Protecting Electronic Information From Theft and Abuse Is the Goal of Virginia Tech CAREER Research RRS feed

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  • Virginia Tech researcher Patrick Schaumont has been awarded a prestigious NSF grant to fund his efforts to improve information security in computing devices. The NSF Faculty Early Career Development Program (CAREER) Award is the top honor given to promising young researchers and includes a five-year, $400,000 grant. Schaumont says that as more and more information is being stored on portable computers such as an electronic key fob used to unlock a car door or the image of a signature on an electronic passports, encryption technology has not kept up to protect data stored on portable devices. "Computers of all sizes can be stolen," says Schaumont. "The way we use computers everyday is changing, so we need to rethink how to safely store information." He intends for his CAREER project to produce a methodology by which secure embedded systems can be designed. Such innovation would allow protection of information in cell phones, RFIDs, and copyrighted materials, such as audio files on portable devices. For the mandatory educational element of his CAREER project, Schaumont plans to expose students to hardware-software co-design--the development of hardware and software in an embedded system.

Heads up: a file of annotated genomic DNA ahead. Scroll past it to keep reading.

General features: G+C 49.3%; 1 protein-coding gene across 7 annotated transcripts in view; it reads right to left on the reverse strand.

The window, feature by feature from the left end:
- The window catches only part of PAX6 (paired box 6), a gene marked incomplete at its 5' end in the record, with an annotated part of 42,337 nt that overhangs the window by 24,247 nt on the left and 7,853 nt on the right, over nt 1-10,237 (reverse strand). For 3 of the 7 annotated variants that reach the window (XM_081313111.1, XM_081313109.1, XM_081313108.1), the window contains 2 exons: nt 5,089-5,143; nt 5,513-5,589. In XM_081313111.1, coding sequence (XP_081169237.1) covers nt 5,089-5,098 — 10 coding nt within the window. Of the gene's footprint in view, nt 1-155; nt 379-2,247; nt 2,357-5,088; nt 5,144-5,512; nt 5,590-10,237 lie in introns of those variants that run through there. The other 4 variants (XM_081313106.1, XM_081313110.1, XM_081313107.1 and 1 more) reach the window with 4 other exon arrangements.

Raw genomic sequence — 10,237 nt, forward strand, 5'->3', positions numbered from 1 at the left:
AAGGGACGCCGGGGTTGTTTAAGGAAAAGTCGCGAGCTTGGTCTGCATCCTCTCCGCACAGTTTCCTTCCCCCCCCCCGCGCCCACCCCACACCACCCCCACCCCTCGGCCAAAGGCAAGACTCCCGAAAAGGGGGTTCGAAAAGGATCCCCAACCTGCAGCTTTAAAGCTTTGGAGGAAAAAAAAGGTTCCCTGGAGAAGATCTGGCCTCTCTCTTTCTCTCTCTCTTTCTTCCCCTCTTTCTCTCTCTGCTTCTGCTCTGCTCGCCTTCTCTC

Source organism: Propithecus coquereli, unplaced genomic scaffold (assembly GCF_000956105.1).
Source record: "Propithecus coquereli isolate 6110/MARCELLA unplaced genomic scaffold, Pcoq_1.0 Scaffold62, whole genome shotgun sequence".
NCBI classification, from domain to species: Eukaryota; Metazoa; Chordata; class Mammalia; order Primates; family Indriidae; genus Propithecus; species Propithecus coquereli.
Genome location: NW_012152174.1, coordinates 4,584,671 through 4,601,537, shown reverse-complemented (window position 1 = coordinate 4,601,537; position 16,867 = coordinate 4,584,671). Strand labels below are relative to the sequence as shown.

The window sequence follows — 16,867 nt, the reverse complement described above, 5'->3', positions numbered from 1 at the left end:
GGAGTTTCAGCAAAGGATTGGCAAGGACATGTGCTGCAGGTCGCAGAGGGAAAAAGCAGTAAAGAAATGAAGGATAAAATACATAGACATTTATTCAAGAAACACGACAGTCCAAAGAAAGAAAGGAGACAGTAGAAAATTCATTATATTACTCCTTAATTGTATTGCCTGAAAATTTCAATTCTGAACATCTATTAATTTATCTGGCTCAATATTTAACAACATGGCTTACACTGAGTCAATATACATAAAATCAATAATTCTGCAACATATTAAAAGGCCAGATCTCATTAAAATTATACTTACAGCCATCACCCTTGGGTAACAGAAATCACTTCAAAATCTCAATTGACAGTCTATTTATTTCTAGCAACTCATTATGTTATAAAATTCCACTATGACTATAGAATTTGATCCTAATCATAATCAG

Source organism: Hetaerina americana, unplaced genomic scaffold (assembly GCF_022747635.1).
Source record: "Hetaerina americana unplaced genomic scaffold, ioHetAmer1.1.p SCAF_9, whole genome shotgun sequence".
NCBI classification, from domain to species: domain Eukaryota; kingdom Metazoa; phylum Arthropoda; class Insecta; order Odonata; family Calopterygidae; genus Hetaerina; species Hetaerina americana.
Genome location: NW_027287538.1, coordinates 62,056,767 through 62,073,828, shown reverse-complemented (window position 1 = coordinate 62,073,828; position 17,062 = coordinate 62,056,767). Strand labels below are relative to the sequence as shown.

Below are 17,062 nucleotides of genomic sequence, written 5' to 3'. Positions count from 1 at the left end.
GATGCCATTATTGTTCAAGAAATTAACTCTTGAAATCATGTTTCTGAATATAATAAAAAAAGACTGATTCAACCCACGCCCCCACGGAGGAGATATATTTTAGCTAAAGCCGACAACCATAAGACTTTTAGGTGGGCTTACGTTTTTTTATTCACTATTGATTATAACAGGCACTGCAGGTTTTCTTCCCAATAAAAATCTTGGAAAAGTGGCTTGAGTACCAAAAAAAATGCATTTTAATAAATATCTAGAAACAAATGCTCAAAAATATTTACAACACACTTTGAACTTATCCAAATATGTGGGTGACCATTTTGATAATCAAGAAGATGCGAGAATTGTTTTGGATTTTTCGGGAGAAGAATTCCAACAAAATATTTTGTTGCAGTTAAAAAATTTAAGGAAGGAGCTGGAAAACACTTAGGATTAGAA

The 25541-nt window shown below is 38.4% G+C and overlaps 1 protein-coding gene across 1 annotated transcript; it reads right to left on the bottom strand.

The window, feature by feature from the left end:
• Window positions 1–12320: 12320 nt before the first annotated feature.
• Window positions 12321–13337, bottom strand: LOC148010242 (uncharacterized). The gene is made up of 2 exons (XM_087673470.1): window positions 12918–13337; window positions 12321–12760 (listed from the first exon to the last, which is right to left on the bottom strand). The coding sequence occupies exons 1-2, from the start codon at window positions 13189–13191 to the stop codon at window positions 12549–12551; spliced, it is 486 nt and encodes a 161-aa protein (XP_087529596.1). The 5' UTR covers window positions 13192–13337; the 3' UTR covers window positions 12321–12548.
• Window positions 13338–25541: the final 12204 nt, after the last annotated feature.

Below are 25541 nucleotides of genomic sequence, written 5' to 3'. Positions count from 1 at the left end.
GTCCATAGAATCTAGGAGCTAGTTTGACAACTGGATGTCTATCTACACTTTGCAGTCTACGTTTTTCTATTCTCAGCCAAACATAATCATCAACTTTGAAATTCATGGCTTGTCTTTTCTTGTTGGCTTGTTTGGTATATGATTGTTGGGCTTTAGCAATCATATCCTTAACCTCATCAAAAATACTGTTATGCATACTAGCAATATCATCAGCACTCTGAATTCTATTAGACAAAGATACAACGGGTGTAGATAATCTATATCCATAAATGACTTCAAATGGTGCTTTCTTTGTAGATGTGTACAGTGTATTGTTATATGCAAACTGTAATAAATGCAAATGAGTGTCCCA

Thursday, April 12, 2007 7:01 AM